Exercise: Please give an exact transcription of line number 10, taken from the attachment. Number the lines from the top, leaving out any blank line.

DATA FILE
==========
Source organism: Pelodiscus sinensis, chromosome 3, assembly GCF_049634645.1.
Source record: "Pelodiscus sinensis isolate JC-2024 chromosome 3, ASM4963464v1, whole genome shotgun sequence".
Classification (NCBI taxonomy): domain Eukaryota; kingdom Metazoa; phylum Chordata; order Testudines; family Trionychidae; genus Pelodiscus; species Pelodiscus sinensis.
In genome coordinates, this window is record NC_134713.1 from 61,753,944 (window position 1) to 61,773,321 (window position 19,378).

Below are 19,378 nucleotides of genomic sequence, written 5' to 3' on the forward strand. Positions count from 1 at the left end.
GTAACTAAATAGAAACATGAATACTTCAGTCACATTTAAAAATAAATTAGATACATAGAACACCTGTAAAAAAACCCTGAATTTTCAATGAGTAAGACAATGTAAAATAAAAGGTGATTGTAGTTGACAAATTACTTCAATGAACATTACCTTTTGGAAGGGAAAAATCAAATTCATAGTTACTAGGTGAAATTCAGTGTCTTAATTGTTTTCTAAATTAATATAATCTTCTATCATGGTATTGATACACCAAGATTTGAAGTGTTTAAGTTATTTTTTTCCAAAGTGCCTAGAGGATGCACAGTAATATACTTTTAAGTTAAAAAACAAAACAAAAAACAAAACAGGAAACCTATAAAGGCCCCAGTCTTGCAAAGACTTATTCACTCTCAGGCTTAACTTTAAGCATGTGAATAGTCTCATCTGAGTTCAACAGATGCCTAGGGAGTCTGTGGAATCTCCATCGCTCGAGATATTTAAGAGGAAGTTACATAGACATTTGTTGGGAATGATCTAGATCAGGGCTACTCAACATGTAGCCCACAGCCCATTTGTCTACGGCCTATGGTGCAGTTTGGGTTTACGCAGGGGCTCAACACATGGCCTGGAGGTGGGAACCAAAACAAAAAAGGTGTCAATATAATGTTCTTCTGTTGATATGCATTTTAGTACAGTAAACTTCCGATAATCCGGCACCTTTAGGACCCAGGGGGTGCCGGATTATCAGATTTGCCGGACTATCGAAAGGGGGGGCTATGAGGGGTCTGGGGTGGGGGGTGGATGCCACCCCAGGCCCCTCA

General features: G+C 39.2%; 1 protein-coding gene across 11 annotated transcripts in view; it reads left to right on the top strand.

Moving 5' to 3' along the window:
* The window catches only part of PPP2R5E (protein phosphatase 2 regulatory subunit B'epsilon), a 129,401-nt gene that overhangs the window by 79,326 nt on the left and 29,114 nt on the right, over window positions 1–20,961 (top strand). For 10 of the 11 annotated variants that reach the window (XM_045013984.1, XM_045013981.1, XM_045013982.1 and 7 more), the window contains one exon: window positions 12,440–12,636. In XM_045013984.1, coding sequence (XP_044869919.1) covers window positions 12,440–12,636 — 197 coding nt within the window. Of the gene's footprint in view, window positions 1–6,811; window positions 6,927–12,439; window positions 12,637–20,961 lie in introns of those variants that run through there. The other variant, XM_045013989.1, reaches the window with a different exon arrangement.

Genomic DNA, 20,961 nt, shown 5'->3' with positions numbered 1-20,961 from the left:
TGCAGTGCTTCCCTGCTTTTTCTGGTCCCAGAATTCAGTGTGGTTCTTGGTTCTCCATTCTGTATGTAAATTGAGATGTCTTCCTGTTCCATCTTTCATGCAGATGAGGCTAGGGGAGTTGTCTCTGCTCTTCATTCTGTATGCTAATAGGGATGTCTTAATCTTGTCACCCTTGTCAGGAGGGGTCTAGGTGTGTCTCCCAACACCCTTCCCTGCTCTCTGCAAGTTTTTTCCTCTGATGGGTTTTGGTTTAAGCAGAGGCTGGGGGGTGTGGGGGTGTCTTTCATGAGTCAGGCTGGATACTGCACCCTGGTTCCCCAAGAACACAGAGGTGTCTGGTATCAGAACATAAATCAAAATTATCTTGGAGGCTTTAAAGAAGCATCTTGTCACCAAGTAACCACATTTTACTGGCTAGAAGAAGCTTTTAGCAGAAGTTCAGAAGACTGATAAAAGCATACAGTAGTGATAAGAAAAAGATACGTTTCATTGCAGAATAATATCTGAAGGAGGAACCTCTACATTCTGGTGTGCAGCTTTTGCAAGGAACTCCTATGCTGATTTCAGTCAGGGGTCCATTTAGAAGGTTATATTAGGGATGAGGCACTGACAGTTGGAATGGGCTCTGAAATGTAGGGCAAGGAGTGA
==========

Genomic DNA, 20,961 nt, shown 5'->3' with positions numbered 1-20,961 from the left: